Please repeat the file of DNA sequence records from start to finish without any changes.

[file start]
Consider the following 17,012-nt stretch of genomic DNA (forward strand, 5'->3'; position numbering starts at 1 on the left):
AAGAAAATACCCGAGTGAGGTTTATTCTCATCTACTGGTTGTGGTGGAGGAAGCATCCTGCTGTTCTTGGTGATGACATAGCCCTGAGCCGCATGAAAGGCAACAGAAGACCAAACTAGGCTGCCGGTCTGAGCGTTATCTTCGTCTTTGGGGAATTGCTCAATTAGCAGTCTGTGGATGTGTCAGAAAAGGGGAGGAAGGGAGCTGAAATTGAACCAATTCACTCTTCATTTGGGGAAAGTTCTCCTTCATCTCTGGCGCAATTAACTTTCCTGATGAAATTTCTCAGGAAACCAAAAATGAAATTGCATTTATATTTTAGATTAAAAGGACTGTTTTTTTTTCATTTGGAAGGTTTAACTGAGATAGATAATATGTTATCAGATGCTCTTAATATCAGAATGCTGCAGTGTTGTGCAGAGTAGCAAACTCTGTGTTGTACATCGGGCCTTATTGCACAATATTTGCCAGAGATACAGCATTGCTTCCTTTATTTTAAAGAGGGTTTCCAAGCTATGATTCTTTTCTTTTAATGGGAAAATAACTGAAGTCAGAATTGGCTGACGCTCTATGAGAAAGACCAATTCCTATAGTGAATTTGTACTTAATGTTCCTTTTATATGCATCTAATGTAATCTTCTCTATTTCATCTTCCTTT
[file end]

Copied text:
Consider the following 17,012-nt stretch of genomic DNA (forward strand, 5'->3'; position numbering starts at 1 on the left):
AAGAAAATACCCGAGTGAGGTTTATTCTCATCTACTGGTTGTGGTGGAGGAAGCATCCTGCTGTTCTTGGTGATGACATAGCCCTGAGCCGCATGAAAGGCAACAGAAGACCAAACTAGGCTGCCGGTCTGAGCGTTATCTTCGTCTTTGGGGAATTGCTCAATTAGCAGTCTGTGGATGTGTCAGAAAAGGGGAGGAAGGGAGCTGAAATTGAACCAATTCACTCTTCATTTGGGGAAAGTTCTCCTTCATCTCTGGCGCAATTAACTTTCCTGATGAAATTTCTCAGGAAACCAAAAATGAAATTGCATTTATATTTTAGATTAAAAGGACTGTTTTTTTTTCATTTGGAAGGTTTAACTGAGATAGATAATATGTTATCAGATGCTCTTAATATCAGAATGCTGCAGTGTTGTGCAGAGTAGCAAACTCTGTGTTGTACATCGGGCCTTATTGCACAATATTTGCCAGAGATACAGCATTGCTTCCTTTATTTTAAAGAGGGTTTCCAAGCTATGATTCTTTTCTTTTAATGGGAAAATAACTGAAGTCAGAATTGGCTGACGCTCTATGAGAAAGACCAATTCCTATAGTGAATTTGTACTTAATGTTCCTTTTATATGCATCTAATGTAATCTTCTCTATTTCATCTTCCTTT